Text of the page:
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Mnuchin Supports IRS on Denial of Tax Relief for Coronavirus PPP Loans, “Essentially Tax 101”

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US Secretary of the Treasury Steven Mnuchin supported a recent and controversial IRS holding that expenses paid with forgiveness Paycheque Protection Program loans are not tax deductible.

Mnuchin told FOX Business’s Maria Bartiromo this week that he had looked at the issue personally and the advice was correct, saying it was “basically Tax 101”.

“Money entering PPP is not taxable”, Mnuchin mentionned. “So if the money that comes in isn’t taxable, you can’t double the math, you can’t say you’re going to get deductions for workers you haven’t paid. “

If the PPP subsidies were taxable, the deductions would be viable, Mnuchin added.

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IRS issued advice Last week prevent business owners who have their PPP loans exempt from claiming tax breaks on otherwise deductible expenses if they were paid to use government assistance.

The loans are tax exempt, so the guidelines were based on existing law, which is generally aimed at preventing people from receiving a “double tax benefit”.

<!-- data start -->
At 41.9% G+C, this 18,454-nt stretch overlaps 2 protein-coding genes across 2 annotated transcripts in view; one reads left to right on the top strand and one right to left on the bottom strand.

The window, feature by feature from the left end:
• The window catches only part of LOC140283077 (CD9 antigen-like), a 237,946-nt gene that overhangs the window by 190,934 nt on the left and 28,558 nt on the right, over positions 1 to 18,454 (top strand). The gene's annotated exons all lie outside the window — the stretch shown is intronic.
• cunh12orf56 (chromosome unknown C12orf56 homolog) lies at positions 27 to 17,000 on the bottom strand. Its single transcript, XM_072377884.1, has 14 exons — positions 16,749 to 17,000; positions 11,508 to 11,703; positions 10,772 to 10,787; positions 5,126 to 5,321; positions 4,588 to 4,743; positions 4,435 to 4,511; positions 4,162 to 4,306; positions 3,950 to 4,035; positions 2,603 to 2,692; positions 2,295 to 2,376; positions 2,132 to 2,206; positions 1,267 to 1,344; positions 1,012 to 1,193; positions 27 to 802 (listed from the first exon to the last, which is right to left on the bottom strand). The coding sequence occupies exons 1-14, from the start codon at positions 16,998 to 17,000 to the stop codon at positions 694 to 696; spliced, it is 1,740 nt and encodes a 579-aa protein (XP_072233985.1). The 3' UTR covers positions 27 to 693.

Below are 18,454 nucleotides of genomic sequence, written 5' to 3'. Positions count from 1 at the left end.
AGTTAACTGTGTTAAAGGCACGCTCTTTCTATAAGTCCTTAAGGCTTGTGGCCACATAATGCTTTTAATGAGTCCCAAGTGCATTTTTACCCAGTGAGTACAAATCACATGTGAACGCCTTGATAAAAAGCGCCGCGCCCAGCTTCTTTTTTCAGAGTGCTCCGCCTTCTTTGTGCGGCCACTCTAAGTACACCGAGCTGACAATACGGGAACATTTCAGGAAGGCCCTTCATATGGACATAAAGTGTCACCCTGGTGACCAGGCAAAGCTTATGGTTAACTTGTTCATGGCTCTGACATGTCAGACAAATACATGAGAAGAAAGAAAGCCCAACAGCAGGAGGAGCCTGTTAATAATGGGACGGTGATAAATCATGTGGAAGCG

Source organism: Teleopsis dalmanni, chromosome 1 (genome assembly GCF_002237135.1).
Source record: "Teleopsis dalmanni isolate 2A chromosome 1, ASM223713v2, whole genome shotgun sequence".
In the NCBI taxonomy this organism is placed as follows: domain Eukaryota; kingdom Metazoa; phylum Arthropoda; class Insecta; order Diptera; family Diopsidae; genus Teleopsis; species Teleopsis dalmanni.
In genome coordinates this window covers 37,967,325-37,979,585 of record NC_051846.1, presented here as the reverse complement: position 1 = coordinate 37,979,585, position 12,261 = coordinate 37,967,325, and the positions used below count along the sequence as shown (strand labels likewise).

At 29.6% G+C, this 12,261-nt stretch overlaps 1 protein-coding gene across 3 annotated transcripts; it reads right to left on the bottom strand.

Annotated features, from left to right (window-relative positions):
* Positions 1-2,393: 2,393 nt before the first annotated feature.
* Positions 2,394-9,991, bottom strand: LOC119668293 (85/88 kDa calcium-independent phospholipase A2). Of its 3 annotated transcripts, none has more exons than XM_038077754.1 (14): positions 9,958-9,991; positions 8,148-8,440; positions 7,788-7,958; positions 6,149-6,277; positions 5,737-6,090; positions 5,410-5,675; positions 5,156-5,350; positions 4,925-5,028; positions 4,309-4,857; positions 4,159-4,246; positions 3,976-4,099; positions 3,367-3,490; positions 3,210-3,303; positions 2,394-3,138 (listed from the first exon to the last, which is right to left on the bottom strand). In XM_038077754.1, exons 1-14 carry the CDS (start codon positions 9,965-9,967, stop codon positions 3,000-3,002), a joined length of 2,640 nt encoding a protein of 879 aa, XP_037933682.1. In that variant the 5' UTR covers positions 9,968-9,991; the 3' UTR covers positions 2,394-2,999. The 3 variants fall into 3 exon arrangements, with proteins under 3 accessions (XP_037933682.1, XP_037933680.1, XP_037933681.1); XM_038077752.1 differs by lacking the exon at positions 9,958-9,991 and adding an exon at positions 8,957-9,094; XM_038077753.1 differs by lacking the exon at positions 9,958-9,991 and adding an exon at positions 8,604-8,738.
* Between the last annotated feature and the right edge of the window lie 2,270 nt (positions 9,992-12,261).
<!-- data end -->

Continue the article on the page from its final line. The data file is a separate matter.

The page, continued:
The decision was pushed back somewhat by lawmakers, who said it was not what Congress foreseen during the drafting of the legislation.

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Senator Chuck Grassley, an Iowa Republican who is the chairman of the Senate Finance Committee, disagreed with the IRS decision, saying the issue was discussed during the development of the PPP .

“The intention was to maximize the ability of small businesses to maintain liquidity, retain employees and recover from this health crisis as quickly as possible,” Grassley said in a statement. “This advice is contrary to that intention.”

Experts also argue that he makes the loan less valuable to the recipient.

“If the [expenses] are not deductible, so they pay tax on this loan, which makes it less attractive, ”Ed Slott, founder of IRAhelp.com, told FOX Business. “Losing a deduction is like being taxed on something. “

Congress has the power to override IRS guidelines.

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However, many experts noted that the frequent changes in program conditions have become confusing and that basing decisions on current directions may not be the best solution if those directions change later.

The program, designed to encourage companies to retain their staff, has been a source of frustration for some. Millions of business owners are still waiting for banks to process their loans after a $ 350 billion first round of financing ran out last month. Lawmakers and financial experts estimate the second $ 310 billion will also be used up before all qualifying businesses receive a loan.

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